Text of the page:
We’re accustomed to planned obsolescence. New models come out every year—faster, shinier and just plain better. But before the iPhone, cell phones without user-replaceable batteries were almost unheard of. Apple realized that they could sell more phones if they built the phone with an integrated battery, prompting users to upgrade once the battery wore down. A phone isn’t very useful once you can’t take it away from the charger for more than an hour—which is guaranteed to happen with every iPhone. We’ve written extensively about Lithium-Ion batteries in the past—they’re wonderful technology, but they have a finite life of 300 to 500 cycles. If you’re like me and use up your battery completely every day, it’ll only last a year or so. (When I travel, I have to charge my phone at least twice a day.) Once the battery is worn down, it needs to be replaced—just like the light bulb in your refrigerator or the air filter in your car. Until the iPhone, all consumer product designs included a way to replace consumables. Apple’s consumer-hostile approach has turned product design on its head.
Imagine if rather than shipping inkjet printers with replaceable ink cartridges, HP forced you to buy a new printer every 400 pages. Or if Ford told you to buy a new car after 40,000 miles rather than replacing the brake pads! We would never tolerate such wasteful engineering—and yet somehow Apple has suckered us all into an involuntary annual upgrade cycle.
Apple defends themselves by claiming that you can always pay them to replace the battery. That’s true—it’s $85.95, takes a week, and Apple will erase your phone’s memory during the procedure. That’s the only way. There are no other officially sanctioned options—Apple refuses to authorize any independent iPhone battery replacement centers. Their onerous replacement procedure is intentionally expensive, because they don’t want you to replace the battery. Apple wants you to buy a new phone—but if you insist on doubling its lifespan by replacing your battery, they want to make some money in the process. Never mind that iPhone batteries retail for just $20, and cost Apple far less than that.
Users have two options: buy a new phone every year or so, or pay Apple $85.95 every year or so. Apple wins either way. They’re not selling us phones—they’re leasing them to us!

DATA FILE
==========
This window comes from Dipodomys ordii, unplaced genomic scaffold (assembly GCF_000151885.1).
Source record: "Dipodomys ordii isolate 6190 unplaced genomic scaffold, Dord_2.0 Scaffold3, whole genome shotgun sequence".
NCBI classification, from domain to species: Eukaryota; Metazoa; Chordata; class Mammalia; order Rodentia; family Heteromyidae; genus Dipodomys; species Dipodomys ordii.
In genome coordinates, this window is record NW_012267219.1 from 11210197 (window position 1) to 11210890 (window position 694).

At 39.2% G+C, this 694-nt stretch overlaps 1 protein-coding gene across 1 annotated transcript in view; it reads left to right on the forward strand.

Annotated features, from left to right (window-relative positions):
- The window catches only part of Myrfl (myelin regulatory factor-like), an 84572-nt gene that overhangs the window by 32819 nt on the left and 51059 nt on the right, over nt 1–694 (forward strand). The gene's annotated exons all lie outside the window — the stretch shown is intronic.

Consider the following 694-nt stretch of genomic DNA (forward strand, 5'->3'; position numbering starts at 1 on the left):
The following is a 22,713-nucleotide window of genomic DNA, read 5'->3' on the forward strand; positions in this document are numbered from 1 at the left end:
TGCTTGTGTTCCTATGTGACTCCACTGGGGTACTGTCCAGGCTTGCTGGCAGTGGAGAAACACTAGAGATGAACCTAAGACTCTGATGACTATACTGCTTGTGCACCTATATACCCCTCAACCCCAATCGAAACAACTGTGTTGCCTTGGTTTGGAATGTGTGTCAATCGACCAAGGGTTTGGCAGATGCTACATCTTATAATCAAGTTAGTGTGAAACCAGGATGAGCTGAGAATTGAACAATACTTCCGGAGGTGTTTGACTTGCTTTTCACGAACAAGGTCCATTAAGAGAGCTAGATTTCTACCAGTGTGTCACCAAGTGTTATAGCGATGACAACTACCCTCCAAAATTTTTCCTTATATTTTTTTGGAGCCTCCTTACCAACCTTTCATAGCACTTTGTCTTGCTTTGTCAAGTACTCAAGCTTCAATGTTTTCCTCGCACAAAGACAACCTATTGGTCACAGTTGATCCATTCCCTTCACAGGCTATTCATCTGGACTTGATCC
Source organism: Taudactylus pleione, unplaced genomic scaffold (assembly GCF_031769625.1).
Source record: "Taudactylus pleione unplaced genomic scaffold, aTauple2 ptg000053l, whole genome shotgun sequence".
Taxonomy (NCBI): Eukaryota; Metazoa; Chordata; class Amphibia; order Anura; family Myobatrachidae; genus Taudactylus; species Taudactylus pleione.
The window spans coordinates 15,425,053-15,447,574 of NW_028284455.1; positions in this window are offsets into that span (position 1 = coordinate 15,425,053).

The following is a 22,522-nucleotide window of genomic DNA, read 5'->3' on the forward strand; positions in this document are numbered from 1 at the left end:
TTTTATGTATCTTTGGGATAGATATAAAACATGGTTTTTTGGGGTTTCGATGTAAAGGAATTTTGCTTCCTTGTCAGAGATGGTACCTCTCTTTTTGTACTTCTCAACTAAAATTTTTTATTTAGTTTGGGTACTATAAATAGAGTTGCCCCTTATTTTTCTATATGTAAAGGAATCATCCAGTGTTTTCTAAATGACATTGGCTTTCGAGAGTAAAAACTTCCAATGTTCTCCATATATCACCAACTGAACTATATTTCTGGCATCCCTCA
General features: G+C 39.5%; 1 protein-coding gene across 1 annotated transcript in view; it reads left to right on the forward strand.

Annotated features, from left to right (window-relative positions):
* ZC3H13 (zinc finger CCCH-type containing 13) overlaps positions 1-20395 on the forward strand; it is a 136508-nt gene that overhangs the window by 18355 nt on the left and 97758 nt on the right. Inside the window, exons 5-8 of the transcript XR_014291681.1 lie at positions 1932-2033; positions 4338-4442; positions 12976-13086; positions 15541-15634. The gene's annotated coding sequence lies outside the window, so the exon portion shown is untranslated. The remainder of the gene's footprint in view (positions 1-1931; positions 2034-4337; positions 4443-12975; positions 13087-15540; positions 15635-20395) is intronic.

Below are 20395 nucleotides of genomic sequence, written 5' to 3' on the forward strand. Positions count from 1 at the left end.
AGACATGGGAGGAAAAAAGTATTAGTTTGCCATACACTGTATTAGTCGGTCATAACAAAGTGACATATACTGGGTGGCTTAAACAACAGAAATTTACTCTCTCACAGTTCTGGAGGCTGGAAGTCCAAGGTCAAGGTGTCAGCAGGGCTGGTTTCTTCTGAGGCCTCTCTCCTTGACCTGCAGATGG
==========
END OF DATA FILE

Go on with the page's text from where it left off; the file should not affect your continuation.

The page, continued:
This isn’t just planned obsolescence—this is planned failure. Apple is making billions by selling us hardware with a built-in death clock. It is designed to fail after 400 cycles, conveniently coordinated with their annual hardware release cycle. Dead, hard to replace battery every year. New iPhone every year.
The current iPod Shuffle is the worst example of this. Replacing the battery is almost impossible—in our teardown last fall, the new Shuffle earned the worst repairability score we’ve ever given . This is the first product Apple has ever shipped where their price for battery replacement ($49 + $6.95 shipping) is higher than the retail price of the product ($49, free shipping)! Apple has clearly given up on replacing batteries and is just shipping people a replacement. The Shuffle’s intended design life is exactly the same as its battery, with no hope for extending it.
While the environmental and human consequences of this business strategy are dire, the financial impact is also substantial. This policy helped Apple make six billion dollars in just the last three months.
Fortunately, there’s a way to opt out of the annual hardware replacement cycle: replace your own battery. We’ve put everything in one place to make it as easy as possible—we have step-by-step replacement guides (original, 3G, 3GS, 4), tools, and batteries. Replacing your own battery saves you money, keeps expensive hardware from going to the landfill prematurely, and sends a message to manufacturers that you will not tolerate design for failure.